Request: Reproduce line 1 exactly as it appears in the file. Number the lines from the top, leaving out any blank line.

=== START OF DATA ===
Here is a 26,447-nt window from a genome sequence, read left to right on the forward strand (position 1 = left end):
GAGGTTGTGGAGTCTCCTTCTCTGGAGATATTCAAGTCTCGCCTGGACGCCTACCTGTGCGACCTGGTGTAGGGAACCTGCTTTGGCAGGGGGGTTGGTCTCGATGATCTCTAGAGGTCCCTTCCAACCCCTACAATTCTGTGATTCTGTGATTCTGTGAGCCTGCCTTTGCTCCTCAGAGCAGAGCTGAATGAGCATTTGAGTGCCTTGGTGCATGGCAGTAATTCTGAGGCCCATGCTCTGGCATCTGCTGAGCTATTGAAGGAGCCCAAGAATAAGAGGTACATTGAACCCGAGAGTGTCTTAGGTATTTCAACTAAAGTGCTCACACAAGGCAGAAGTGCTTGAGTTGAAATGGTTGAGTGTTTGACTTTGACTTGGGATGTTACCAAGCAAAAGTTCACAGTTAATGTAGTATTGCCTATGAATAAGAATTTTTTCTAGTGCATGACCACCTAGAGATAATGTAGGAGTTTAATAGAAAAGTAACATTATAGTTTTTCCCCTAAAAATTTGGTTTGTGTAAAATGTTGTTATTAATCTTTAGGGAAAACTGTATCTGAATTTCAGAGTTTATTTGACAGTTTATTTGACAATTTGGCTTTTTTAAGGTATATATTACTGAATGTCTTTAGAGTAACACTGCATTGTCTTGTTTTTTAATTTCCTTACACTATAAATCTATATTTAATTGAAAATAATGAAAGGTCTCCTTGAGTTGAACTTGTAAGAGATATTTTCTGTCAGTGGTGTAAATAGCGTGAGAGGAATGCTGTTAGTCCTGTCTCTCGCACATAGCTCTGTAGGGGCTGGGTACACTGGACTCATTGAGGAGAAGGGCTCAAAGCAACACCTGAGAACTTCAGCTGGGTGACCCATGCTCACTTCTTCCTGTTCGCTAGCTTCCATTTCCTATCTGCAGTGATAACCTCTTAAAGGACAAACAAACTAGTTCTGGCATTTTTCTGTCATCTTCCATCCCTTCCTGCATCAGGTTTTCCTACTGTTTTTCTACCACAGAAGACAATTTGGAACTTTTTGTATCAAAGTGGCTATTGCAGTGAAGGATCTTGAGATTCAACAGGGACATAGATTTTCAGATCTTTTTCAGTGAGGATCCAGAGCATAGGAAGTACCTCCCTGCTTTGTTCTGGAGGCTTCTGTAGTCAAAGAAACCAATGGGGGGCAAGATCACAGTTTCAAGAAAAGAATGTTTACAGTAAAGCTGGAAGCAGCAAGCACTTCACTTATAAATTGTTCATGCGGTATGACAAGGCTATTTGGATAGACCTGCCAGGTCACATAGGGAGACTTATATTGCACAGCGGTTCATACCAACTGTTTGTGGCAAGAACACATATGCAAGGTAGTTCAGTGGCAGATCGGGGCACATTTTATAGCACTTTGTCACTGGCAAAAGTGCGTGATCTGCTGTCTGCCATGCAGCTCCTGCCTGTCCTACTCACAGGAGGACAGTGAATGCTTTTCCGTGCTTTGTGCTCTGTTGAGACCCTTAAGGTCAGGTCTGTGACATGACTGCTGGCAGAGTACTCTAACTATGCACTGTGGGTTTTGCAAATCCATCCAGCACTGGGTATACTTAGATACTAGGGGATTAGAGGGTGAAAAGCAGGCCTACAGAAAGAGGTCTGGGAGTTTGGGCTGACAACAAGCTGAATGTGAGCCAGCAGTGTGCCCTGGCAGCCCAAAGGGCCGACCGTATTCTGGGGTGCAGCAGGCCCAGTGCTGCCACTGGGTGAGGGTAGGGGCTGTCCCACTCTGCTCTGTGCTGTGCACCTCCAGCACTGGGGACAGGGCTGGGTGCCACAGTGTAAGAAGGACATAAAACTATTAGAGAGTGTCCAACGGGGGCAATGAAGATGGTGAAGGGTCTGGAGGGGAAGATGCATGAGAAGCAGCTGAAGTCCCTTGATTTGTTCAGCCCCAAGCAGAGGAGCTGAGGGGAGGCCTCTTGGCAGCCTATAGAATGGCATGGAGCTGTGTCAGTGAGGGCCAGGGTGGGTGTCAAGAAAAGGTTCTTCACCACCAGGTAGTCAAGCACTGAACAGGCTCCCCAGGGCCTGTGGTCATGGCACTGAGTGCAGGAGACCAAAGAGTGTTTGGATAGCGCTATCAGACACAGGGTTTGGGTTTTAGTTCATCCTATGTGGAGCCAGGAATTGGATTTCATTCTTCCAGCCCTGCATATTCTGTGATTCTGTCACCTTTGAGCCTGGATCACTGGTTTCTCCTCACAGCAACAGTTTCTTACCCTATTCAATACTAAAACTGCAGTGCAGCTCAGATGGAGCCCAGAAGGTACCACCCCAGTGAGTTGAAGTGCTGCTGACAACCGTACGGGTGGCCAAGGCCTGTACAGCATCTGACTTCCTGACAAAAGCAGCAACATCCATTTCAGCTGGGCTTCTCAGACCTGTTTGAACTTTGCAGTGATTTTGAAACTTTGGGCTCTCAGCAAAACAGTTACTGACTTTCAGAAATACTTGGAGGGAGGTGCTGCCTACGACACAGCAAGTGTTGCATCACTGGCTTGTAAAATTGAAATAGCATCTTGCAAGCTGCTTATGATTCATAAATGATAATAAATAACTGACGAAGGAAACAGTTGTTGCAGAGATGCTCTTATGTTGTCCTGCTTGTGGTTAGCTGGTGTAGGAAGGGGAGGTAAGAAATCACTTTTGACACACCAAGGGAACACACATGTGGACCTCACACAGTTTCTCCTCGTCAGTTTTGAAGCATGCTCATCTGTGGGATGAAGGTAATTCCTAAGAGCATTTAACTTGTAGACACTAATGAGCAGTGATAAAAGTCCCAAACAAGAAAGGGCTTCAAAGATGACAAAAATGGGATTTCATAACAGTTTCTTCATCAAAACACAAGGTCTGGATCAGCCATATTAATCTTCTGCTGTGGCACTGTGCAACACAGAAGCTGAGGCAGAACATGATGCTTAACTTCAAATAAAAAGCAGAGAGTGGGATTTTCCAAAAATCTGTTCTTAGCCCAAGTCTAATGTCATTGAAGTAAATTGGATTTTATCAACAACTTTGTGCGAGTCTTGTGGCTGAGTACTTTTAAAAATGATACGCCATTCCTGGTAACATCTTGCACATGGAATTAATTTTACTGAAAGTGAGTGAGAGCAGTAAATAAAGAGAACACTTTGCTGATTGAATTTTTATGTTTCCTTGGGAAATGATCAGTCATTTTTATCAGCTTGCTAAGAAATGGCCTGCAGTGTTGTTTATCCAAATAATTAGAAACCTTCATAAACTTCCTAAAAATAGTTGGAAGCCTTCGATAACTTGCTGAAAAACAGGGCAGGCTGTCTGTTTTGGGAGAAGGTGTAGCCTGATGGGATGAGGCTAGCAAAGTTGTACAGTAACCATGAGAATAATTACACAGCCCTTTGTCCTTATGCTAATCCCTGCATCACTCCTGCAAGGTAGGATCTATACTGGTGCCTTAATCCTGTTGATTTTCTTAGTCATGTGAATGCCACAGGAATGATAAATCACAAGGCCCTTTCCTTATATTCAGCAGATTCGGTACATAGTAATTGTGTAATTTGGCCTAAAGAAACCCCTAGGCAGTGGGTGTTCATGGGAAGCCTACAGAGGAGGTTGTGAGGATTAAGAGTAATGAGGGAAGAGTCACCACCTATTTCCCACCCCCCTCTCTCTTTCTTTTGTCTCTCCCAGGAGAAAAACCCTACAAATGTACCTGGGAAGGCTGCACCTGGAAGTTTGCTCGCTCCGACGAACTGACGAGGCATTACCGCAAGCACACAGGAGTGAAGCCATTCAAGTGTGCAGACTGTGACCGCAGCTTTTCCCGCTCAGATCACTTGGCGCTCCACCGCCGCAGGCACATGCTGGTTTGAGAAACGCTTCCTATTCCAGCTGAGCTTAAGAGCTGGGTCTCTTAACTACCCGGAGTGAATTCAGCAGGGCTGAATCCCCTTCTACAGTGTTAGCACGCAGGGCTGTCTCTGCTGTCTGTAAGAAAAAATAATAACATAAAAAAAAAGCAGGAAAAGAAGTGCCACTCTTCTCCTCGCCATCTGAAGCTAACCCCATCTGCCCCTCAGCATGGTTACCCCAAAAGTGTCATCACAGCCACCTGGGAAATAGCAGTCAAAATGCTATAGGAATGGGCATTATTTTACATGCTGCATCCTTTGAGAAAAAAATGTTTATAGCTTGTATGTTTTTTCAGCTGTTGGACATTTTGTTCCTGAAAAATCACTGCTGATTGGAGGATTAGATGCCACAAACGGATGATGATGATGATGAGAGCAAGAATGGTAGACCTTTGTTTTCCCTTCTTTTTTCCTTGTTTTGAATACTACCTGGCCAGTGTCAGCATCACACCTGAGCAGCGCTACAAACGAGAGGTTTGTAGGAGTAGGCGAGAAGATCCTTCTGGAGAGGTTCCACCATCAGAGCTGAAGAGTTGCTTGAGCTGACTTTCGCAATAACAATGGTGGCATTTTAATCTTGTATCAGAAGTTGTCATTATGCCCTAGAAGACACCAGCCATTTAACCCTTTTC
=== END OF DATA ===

Here is a 26,447-nt window from a genome sequence, read left to right on the forward strand (position 1 = left end):